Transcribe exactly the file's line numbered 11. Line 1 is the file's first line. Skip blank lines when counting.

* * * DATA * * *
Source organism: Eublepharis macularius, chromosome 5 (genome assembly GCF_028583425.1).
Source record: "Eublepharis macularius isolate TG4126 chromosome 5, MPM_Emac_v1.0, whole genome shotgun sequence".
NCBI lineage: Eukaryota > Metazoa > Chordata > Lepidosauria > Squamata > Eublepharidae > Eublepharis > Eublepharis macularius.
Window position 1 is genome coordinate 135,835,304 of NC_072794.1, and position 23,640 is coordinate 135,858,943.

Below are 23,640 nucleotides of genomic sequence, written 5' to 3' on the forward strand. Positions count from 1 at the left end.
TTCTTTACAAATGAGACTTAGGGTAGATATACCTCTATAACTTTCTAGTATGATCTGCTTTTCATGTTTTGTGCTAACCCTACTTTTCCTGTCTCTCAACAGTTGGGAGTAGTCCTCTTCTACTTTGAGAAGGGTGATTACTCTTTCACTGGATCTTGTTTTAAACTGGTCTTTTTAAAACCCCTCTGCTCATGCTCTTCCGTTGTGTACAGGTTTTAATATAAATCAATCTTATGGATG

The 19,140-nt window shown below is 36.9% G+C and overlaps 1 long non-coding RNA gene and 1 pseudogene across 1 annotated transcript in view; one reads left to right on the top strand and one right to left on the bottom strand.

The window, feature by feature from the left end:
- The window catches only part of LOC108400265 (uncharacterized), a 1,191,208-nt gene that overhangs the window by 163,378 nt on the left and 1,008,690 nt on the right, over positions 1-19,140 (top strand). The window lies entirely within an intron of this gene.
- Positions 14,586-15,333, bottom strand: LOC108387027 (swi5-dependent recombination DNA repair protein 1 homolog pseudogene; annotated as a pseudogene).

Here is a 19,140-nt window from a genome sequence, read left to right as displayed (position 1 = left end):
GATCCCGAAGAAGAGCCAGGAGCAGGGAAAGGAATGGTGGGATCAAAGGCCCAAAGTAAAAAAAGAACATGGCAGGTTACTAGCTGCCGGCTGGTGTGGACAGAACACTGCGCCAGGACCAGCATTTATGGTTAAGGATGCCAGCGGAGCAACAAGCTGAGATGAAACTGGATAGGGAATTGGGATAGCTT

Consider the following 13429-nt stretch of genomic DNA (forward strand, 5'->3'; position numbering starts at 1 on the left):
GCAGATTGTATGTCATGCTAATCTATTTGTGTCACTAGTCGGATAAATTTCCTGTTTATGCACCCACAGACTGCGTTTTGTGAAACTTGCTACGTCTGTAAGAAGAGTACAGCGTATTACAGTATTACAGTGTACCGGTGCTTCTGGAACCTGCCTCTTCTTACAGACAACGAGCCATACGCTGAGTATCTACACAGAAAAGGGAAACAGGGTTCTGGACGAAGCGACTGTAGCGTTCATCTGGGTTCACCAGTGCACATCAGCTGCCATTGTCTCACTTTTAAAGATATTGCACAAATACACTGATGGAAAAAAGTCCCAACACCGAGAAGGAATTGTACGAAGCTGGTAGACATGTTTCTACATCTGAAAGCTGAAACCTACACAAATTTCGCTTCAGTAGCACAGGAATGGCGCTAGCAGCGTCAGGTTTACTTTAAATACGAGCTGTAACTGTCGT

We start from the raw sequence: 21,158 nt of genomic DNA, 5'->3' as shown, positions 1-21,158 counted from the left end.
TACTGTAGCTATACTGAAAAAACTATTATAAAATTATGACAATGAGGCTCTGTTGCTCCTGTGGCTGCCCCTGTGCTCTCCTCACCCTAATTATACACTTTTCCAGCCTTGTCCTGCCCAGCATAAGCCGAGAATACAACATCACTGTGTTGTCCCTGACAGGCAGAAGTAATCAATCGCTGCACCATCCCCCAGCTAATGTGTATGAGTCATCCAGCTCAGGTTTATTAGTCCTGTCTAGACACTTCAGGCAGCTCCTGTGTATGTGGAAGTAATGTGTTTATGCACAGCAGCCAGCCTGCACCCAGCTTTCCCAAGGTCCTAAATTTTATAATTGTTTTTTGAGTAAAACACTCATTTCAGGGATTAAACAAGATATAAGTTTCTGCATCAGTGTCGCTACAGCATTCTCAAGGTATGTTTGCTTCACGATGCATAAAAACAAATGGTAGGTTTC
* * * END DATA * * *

Here is a 19,140-nt window from a genome sequence, read left to right as displayed (position 1 = left end):